[Tripping On…] Call From Manager

I didn’t recognize the number that called about a half-hour ago, but I’ve been trying to answer the phone when I’m awake and not in significant pain, even if it’s a scam call, or even when it is. It was my manager. After I sent in my long-term disability email, I hadn’t heard a reply back, so I figured, well, shit, my ship’s come in, I’m being called to be told I’m let go. Worse.

One of my colleagues passed away last night.

Elroy” had not shown up to work and didn’t answer his phone calls. His brother and the police showed up to do a wellness check and found that he had passed. He was in poor physical health and it’s none of my business what he passed away of whether of his medical condition or COVID-19, but despite all that, and as I’m starting to realize through all of that, he was always in good spirits. When he – and I – were in better than terrible health, we would laugh and comport ourselves in silly, fun, and goofy ways. We were like two children at work, sometimes, and it was great. In our employment, we seek and treasure those sorts of work relationships with people where we can bond over things and have a mutual sense of respect.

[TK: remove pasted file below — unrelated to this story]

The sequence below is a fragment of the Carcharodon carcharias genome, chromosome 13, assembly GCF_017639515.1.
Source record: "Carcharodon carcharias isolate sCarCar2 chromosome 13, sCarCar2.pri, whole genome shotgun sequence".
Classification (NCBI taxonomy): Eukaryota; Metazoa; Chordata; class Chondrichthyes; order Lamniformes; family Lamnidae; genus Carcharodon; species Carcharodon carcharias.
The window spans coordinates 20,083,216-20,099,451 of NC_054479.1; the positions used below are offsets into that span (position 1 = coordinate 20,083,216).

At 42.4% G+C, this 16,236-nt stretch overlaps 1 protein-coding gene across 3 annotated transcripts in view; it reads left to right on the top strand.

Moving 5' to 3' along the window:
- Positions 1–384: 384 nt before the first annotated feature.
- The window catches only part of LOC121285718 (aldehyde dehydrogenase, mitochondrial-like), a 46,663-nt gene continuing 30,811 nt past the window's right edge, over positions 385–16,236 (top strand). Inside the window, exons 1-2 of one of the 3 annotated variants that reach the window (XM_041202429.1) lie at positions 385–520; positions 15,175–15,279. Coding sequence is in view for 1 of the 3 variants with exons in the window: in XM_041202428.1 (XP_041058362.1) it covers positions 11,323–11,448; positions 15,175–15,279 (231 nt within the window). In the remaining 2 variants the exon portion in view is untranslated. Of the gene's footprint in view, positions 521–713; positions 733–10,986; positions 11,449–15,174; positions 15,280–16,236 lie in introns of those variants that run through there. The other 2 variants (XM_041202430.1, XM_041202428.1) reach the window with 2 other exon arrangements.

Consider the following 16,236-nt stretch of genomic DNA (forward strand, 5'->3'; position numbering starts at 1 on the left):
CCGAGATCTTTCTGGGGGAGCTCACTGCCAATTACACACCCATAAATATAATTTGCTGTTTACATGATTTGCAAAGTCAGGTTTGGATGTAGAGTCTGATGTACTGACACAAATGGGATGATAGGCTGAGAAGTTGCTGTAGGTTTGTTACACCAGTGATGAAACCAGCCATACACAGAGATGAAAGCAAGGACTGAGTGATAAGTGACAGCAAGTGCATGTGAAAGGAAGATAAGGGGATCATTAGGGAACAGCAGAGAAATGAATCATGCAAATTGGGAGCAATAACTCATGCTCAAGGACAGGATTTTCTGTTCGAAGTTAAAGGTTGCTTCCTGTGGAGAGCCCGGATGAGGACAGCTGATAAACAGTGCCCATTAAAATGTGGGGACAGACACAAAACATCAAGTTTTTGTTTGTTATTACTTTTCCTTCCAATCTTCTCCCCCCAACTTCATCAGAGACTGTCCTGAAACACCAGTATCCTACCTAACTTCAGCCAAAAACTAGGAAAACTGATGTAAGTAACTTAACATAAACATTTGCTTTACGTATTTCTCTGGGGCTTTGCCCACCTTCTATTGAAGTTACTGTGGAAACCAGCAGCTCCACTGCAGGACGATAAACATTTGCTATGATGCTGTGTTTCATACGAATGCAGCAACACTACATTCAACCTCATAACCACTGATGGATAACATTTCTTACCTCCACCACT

When I last saw him, he was encouraging toward my spinal condition.